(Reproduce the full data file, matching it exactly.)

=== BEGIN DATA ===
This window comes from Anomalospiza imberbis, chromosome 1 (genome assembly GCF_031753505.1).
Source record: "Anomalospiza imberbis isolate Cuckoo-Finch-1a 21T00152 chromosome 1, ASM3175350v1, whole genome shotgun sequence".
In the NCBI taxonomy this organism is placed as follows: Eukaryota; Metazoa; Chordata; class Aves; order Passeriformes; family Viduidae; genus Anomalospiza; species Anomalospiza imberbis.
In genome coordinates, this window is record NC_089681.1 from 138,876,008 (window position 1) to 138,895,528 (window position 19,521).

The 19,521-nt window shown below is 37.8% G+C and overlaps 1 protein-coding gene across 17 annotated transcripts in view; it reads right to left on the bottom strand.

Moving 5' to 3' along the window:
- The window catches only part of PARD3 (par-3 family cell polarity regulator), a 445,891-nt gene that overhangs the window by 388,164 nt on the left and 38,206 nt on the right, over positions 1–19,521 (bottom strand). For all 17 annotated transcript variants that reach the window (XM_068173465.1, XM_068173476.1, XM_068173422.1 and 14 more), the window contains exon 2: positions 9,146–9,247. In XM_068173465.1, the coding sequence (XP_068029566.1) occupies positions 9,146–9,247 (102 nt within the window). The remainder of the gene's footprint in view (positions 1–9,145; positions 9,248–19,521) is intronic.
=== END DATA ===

This window comes from Anomalospiza imberbis, chromosome 1 (genome assembly GCF_031753505.1).
Source record: "Anomalospiza imberbis isolate Cuckoo-Finch-1a 21T00152 chromosome 1, ASM3175350v1, whole genome shotgun sequence".
In the NCBI taxonomy this organism is placed as follows: Eukaryota; Metazoa; Chordata; class Aves; order Passeriformes; family Viduidae; genus Anomalospiza; species Anomalospiza imberbis.
In genome coordinates, this window is record NC_089681.1 from 138,876,008 (window position 1) to 138,895,528 (window position 19,521).

The 19,521-nt window shown below is 37.8% G+C and overlaps 1 protein-coding gene across 17 annotated transcripts in view; it reads right to left on the bottom strand.

Moving 5' to 3' along the window:
- The window catches only part of PARD3 (par-3 family cell polarity regulator), a 445,891-nt gene that overhangs the window by 388,164 nt on the left and 38,206 nt on the right, over positions 1–19,521 (bottom strand). For all 17 annotated transcript variants that reach the window (XM_068173465.1, XM_068173476.1, XM_068173422.1 and 14 more), the window contains exon 2: positions 9,146–9,247. In XM_068173465.1, the coding sequence (XP_068029566.1) occupies positions 9,146–9,247 (102 nt within the window). The remainder of the gene's footprint in view (positions 1–9,145; positions 9,248–19,521) is intronic.